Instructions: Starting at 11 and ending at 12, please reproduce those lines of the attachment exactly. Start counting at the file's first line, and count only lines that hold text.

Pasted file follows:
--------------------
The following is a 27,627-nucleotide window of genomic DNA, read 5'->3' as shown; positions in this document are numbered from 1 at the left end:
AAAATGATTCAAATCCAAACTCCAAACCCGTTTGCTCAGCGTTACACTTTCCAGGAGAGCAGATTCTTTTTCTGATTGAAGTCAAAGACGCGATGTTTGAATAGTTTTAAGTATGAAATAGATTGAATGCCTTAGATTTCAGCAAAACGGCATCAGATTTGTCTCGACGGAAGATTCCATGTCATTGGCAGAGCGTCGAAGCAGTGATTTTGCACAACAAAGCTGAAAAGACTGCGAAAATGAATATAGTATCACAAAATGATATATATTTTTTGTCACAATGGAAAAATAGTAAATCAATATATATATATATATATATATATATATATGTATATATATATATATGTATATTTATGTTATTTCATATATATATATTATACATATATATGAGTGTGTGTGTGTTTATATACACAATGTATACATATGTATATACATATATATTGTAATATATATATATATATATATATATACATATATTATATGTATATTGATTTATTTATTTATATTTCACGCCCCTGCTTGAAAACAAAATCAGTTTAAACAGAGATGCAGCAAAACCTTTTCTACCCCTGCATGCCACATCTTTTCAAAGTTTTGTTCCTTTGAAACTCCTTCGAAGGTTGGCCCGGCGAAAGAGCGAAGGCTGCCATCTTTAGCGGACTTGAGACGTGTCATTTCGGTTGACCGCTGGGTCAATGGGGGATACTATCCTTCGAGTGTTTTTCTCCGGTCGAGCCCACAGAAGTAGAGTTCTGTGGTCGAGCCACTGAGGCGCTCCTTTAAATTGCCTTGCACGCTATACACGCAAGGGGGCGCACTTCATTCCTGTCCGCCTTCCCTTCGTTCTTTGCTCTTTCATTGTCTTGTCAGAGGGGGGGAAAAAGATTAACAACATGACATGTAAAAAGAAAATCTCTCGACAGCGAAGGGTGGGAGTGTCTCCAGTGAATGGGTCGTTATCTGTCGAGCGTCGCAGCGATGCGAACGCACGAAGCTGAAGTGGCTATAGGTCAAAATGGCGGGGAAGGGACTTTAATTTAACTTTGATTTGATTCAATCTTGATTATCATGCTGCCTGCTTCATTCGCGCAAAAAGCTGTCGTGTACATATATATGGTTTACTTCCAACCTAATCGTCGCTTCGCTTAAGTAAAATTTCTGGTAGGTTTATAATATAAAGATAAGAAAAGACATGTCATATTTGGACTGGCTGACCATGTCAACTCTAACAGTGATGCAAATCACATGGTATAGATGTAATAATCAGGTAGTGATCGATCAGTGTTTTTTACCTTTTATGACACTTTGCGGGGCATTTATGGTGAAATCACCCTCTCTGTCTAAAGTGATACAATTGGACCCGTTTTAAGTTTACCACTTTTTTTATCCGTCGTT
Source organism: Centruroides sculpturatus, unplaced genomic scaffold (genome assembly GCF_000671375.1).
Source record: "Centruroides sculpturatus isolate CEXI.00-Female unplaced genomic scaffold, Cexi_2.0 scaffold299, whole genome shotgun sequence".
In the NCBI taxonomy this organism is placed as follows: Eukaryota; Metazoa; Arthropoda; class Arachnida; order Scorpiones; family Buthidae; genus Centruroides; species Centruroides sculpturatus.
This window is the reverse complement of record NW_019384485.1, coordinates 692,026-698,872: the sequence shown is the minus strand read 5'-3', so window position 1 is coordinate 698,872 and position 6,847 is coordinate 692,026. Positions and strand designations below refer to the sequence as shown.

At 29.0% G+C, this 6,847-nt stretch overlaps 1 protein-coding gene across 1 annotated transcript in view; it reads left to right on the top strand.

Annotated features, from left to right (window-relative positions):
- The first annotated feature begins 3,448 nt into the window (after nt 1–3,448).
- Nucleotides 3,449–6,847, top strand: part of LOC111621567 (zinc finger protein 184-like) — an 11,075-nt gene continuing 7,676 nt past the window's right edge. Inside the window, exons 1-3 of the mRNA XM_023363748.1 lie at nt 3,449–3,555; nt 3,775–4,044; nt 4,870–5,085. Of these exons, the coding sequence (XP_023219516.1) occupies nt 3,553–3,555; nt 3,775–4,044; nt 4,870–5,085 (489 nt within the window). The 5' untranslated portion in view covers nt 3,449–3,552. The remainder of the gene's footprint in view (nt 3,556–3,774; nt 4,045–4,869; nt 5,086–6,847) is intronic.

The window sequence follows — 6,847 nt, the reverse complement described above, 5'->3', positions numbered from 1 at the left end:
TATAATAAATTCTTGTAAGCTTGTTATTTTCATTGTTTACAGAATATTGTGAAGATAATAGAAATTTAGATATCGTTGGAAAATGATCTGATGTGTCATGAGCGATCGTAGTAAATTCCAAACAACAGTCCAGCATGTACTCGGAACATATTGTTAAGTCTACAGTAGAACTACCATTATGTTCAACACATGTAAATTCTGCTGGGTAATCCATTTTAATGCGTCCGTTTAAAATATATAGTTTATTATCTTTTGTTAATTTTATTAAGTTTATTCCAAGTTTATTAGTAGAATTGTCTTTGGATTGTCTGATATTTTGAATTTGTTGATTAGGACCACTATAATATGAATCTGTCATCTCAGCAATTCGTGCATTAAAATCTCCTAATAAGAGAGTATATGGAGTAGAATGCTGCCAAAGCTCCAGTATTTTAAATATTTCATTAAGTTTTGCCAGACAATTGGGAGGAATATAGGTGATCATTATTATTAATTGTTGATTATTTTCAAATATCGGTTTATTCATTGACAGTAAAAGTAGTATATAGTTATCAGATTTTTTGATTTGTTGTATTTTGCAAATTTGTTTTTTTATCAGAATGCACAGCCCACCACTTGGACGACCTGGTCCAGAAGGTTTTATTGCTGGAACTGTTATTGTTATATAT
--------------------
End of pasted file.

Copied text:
The window sequence follows — 6,847 nt, the reverse complement described above, 5'->3', positions numbered from 1 at the left end:
TATAATAAATTCTTGTAAGCTTGTTATTTTCATTGTTTACAGAATATTGTGAAGATAATAGAAATTTAGATATCGTTGGAAAATGATCTGATGTGTCATGAGCGATCGTAGTAAATTCCAAACAACAGTCCAGCATGTACTCGGAACATATTGTTAAGTCTACAGTAGAACTACCATTATGTTCAACACATGTAAATTCTGCTGGGTAATCCATTTTAATGCGTCCGTTTAAAATATATAGTTTATTATCTTTTGTTAATTTTATTAAGTTTATTCCAAGTTTATTAGTAGAATTGTCTTTGGATTGTCTGATATTTTGAATTTGTTGATTAGGACCACTATAATATGAATCTGTCATCTCAGCAATTCGTGCATTAAAATCTCCTAATAAGAGAGTATATGGAGTAGAATGCTGCCAAAGCTCCAGTATTTTAAATATTTCATTAAGTTTTGCCAGACAATTGGGAGGAATATAGGTGATCATTATTATTAATTGTTGATTATTTTCAAATATCGGTTTATTCATTGACAGTAAAAGTAGTATATAGTTATCAGATTTTTTGATTTGTTGTATTTTGCAAATTTGTTTTTTTATCAGAATGCACAGCCCACCACTTGGACGACCTGGTCCAGAAGGTTTTATTGCTGGAACTGTTATTGTTATATAT